Postcopulatory sexual selection comprises both sperm competition, where the sperm from different males compete for fertilization1, and cryptic female choice, where females bias sperm use in favour of particular males2. Despite intense current interest in both processes as potential agents of directional sexual selection3, few studies have attributed the success of attractive males to events that occur exclusively after insemination. This is because the interactions between pre- and post-insemination episodes of sexual selection can be important sources of variation in paternity4. The use of artificial insemination overcomes this difficulty because it controls for variation in male fertilization success attributable to the female's perception of male quality, as well as effects due to mating order and the relative contribution of sperm from competing males5. Here, we adopt this technique and show that in guppies, when equal numbers of sperm from two males compete for fertilization, relatively colourful individuals achieve greater parentage than their less ornamented counterparts. This finding indicates that precopulatory female mating preferences can be reinforced exclusively through postcopulatory processes occurring at a physiological level. Our analysis also revealed that relatively small individuals were advantaged in sperm competition, suggesting a possible trade-off between sperm competitive ability and body growth.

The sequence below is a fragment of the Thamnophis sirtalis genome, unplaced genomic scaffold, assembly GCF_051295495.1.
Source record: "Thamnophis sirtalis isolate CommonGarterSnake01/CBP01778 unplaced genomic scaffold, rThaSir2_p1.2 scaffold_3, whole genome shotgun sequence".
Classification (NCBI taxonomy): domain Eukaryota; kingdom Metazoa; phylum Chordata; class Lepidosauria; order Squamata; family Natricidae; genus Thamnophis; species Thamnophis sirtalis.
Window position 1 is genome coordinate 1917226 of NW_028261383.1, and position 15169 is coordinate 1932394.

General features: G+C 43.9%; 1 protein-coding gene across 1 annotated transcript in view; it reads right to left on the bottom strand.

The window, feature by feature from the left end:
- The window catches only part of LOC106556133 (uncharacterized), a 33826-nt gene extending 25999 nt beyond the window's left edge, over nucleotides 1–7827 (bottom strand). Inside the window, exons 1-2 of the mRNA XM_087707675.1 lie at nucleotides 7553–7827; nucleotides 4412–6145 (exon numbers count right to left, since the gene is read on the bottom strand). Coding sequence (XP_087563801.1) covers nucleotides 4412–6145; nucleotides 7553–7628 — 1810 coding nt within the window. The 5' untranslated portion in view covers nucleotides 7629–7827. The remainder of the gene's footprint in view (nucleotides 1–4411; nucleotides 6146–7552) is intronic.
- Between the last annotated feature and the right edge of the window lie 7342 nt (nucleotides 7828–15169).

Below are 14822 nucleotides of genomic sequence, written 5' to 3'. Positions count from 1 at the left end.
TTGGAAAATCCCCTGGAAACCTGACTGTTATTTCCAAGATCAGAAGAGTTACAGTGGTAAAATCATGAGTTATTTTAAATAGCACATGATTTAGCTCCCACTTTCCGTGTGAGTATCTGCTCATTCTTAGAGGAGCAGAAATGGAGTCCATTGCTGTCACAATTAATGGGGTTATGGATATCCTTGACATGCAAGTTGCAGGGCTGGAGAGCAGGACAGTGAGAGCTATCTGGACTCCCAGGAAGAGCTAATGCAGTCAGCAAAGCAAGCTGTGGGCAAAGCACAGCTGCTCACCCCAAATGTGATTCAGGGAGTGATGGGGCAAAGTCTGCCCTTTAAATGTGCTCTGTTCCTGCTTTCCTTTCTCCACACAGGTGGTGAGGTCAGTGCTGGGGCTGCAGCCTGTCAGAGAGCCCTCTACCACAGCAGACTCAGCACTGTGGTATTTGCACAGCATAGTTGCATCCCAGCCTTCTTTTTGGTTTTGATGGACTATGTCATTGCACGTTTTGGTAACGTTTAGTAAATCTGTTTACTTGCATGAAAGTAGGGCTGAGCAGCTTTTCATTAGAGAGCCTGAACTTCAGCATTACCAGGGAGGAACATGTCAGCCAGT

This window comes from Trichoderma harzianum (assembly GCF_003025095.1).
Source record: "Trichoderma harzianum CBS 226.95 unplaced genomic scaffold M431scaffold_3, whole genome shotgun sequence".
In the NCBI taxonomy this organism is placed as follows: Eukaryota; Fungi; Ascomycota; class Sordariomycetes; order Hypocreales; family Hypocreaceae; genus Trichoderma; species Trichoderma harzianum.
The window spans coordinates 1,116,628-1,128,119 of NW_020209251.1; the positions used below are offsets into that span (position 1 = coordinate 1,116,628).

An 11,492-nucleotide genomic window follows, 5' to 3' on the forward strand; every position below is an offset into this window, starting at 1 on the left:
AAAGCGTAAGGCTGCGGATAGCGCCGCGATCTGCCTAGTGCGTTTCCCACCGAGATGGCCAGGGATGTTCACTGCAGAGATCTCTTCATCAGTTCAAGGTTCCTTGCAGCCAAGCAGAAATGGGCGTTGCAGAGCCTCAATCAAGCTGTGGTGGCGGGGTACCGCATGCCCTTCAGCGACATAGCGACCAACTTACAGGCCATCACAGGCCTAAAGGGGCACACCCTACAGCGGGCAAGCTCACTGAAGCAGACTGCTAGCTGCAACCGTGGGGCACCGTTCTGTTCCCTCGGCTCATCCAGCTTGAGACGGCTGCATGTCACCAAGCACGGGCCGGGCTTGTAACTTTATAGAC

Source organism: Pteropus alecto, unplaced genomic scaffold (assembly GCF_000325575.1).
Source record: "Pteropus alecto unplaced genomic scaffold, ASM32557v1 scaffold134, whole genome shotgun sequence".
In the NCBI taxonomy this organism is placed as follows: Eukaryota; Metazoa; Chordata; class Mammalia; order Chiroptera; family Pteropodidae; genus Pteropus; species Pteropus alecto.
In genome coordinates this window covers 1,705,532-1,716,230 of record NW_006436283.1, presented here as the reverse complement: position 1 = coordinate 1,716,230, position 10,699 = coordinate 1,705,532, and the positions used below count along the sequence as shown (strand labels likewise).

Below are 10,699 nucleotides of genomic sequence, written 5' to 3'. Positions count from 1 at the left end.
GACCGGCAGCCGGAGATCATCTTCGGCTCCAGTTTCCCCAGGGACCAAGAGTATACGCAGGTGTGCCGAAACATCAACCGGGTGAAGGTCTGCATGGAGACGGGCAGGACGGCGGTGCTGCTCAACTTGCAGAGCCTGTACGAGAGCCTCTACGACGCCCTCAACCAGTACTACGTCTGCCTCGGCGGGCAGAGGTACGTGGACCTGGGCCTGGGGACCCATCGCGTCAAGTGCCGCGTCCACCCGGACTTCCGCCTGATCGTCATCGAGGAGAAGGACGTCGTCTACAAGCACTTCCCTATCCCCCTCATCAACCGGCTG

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We thank T. Birkhead, J. Kelley, B. Kempenaers, F. Neat, T. Pizzari, L. Simmons and A. Skinner for comments on an earlier draft of the manuscript, C. Romualdi for statistical advice and A. Ludlow for assistance with the preliminary artificial insemination trials. This research was supported by a Marie Curie Independent Research Fellowship from the EU and was carried out in conformity with the relevant Italian laws governing the care of animals in research.
The authors declare that they have no competing financial interests.
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Evans, J., Zane, L., Francescato, S. et al. Directional postcopulatory sexual selection revealed by artificial insemination. Nature 421, 360–363 (2003). https://doi.org/10.1038/nature01367
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